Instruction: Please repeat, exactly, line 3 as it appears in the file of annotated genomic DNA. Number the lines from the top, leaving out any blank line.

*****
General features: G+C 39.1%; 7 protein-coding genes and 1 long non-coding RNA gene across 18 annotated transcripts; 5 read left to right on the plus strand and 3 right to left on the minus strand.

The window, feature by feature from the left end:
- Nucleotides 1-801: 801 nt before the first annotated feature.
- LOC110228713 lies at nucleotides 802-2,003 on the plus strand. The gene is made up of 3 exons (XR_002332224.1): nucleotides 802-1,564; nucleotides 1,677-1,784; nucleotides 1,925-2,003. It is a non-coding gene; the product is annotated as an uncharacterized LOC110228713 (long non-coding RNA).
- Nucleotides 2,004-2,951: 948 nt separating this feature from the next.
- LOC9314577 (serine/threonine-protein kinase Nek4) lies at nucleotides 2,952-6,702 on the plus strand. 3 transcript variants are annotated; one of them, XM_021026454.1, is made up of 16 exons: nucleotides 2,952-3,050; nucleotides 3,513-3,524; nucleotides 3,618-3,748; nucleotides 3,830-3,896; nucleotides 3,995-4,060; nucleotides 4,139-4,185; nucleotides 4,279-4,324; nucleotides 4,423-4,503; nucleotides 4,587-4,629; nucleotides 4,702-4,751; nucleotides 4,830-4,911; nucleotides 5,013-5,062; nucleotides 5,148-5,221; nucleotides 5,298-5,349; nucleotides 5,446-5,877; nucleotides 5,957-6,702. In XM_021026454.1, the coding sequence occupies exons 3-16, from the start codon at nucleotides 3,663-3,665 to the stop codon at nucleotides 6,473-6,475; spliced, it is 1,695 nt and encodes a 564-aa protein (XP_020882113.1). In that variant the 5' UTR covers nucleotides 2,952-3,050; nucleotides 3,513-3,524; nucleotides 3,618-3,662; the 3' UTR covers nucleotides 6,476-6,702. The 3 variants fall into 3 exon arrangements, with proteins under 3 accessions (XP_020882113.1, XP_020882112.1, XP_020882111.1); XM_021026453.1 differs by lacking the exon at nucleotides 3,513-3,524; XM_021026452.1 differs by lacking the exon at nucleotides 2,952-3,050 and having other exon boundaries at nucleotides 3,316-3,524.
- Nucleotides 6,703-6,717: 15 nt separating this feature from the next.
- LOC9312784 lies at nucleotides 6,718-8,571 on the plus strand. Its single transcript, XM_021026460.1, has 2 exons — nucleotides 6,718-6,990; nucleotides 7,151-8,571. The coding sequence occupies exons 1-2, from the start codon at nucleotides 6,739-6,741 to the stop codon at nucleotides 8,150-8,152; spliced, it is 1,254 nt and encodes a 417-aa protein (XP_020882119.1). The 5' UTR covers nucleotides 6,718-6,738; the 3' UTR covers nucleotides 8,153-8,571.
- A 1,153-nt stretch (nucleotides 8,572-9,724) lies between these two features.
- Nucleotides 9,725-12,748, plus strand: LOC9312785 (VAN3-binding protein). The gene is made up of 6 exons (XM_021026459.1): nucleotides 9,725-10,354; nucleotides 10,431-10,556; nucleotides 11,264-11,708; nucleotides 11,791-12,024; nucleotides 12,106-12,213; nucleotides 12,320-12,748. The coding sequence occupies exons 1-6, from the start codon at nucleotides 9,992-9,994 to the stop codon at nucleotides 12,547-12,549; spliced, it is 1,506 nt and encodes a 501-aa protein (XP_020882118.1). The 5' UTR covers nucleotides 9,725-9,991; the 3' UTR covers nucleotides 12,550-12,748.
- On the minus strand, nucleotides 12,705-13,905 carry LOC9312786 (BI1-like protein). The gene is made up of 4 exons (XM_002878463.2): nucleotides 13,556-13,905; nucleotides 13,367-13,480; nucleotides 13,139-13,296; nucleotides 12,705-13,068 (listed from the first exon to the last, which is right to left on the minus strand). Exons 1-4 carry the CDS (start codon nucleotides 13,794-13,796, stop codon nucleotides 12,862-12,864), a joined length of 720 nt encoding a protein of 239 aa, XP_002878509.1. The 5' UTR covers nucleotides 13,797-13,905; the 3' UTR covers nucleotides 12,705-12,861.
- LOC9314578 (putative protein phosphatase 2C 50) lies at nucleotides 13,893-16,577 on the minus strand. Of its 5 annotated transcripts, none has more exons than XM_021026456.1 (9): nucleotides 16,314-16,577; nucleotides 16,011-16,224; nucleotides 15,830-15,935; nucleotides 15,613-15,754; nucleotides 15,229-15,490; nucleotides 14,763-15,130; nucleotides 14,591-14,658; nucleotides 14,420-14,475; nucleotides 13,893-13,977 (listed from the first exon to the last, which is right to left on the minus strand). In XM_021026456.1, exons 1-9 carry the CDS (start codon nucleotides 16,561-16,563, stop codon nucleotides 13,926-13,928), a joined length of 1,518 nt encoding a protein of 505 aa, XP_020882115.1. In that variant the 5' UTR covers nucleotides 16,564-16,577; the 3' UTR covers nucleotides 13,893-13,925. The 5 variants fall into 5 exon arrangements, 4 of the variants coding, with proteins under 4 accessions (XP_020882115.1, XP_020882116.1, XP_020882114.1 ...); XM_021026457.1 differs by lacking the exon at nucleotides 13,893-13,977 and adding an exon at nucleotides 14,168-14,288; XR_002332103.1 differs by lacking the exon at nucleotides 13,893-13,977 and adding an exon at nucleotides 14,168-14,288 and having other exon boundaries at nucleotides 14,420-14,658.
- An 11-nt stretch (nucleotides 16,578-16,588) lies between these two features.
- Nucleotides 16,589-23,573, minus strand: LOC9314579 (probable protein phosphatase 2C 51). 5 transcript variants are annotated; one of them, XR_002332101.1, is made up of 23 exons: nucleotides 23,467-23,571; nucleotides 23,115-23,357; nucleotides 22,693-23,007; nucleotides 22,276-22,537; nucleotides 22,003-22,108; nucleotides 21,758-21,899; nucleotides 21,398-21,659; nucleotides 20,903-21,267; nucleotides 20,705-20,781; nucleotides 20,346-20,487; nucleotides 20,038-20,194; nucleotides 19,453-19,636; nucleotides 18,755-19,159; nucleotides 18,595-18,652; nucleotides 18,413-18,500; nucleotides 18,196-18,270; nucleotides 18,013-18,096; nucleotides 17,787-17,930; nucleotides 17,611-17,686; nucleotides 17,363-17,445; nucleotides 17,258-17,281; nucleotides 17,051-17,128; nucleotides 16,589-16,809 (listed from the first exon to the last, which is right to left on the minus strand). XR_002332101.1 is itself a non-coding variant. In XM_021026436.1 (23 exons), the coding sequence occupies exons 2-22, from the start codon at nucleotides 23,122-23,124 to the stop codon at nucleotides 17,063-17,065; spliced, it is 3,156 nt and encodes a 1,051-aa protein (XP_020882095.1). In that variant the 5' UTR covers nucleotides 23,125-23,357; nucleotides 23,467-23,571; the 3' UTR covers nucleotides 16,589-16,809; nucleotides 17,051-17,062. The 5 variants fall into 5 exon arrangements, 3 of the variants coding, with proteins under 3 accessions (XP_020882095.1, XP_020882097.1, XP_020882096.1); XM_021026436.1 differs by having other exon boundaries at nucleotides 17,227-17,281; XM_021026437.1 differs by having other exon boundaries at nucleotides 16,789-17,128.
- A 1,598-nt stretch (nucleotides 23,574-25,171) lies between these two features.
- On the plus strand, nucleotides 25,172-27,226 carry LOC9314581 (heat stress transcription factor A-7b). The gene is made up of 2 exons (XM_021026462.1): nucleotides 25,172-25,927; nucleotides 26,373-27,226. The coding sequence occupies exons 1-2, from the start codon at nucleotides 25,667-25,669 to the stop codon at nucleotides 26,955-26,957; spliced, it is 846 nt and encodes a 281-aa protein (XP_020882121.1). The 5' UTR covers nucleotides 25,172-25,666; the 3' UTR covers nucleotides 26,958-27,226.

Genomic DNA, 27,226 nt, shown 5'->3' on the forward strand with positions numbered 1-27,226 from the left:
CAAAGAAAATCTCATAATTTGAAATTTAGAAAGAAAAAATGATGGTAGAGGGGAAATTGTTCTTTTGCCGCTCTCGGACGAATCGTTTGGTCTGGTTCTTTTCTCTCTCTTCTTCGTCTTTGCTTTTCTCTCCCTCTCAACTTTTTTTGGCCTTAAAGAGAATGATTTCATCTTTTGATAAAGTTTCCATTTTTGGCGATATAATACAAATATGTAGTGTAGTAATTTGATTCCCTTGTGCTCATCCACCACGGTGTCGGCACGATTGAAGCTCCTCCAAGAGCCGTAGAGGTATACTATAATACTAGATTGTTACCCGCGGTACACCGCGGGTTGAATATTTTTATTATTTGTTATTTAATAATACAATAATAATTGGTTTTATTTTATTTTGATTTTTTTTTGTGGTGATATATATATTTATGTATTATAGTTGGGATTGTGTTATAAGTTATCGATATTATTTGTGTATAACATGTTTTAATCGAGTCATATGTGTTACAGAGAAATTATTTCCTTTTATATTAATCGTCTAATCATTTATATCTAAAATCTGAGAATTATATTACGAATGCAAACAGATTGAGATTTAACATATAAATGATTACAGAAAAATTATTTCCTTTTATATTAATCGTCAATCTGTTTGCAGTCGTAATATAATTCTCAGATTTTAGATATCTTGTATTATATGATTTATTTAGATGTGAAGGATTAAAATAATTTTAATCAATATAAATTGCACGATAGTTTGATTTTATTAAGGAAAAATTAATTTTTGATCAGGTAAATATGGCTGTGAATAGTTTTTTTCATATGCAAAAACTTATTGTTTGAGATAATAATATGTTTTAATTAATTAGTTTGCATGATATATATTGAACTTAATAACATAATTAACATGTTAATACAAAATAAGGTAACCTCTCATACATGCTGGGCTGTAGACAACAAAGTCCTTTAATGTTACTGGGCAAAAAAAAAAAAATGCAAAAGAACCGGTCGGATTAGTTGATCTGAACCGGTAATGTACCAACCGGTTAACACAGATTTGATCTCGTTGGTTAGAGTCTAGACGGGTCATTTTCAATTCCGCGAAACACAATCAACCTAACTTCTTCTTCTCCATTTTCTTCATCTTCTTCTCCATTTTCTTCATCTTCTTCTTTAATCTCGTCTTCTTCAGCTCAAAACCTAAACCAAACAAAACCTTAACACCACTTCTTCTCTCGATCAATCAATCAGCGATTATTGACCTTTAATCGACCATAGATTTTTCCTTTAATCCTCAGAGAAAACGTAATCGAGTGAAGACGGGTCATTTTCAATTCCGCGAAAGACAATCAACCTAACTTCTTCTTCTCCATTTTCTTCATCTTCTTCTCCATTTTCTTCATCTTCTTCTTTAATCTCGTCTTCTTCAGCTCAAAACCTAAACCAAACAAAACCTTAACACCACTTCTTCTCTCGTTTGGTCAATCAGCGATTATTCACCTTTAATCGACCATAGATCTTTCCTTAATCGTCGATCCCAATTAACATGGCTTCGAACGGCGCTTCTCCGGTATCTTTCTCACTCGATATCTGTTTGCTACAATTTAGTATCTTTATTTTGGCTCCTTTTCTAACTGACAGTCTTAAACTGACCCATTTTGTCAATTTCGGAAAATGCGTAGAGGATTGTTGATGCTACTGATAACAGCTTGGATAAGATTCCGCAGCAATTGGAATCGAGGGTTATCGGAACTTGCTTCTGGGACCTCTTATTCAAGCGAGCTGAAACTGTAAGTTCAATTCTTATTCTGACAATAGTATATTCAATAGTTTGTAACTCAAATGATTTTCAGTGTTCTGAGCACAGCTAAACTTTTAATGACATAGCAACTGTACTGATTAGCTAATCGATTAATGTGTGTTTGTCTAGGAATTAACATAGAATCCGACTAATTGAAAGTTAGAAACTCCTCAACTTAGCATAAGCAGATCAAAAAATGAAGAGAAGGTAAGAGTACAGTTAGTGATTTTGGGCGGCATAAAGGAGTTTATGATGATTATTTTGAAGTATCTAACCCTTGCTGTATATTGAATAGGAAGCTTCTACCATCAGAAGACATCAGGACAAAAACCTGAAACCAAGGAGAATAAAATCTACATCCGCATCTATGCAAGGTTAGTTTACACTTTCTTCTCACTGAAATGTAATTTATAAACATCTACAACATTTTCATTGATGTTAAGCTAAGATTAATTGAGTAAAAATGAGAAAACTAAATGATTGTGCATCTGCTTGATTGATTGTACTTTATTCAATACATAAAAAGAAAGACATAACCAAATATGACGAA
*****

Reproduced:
- Nucleotides 1-801: 801 nt before the first annotated feature.